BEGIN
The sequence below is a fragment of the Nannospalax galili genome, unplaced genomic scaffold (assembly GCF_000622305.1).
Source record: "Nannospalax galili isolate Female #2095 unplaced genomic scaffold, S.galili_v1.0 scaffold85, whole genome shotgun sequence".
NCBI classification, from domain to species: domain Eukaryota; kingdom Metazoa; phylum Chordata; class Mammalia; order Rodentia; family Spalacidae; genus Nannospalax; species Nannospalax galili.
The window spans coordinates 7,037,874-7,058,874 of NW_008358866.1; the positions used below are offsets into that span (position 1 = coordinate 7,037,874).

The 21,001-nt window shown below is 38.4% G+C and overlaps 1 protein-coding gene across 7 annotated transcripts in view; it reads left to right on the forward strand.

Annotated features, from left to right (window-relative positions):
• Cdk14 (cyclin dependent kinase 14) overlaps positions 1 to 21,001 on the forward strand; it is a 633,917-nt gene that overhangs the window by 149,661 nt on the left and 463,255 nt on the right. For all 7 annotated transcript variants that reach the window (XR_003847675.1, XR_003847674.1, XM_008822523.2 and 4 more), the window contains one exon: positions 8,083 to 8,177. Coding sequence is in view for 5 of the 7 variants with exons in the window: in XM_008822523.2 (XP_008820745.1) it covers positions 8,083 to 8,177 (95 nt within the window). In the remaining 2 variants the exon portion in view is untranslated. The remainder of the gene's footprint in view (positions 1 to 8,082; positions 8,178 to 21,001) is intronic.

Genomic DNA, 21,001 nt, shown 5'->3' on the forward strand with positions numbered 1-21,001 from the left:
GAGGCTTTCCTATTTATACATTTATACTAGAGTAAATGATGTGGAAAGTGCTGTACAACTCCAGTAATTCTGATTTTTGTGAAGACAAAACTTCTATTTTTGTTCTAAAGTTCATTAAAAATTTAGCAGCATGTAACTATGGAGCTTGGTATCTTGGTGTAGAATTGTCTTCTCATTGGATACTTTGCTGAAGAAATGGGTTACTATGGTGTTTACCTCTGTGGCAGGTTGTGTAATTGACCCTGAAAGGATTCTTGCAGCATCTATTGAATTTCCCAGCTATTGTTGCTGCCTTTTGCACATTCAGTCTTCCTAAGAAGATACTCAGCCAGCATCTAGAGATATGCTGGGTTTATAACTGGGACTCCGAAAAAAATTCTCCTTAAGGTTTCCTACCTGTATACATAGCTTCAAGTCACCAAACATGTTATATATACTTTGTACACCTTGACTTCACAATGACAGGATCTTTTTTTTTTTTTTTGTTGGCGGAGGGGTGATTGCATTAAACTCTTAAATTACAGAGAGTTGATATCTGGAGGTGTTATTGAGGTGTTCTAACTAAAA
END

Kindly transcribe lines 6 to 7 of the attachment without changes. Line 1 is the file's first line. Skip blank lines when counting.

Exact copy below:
Annotated features, from left to right (window-relative positions):
• Cdk14 (cyclin dependent kinase 14) overlaps positions 1 to 21,001 on the forward strand; it is a 633,917-nt gene that overhangs the window by 149,661 nt on the left and 463,255 nt on the right. For all 7 annotated transcript variants that reach the window (XR_003847675.1, XR_003847674.1, XM_008822523.2 and 4 more), the window contains one exon: positions 8,083 to 8,177. Coding sequence is in view for 5 of the 7 variants with exons in the window: in XM_008822523.2 (XP_008820745.1) it covers positions 8,083 to 8,177 (95 nt within the window). In the remaining 2 variants the exon portion in view is untranslated. The remainder of the gene's footprint in view (positions 1 to 8,082; positions 8,178 to 21,001) is intronic.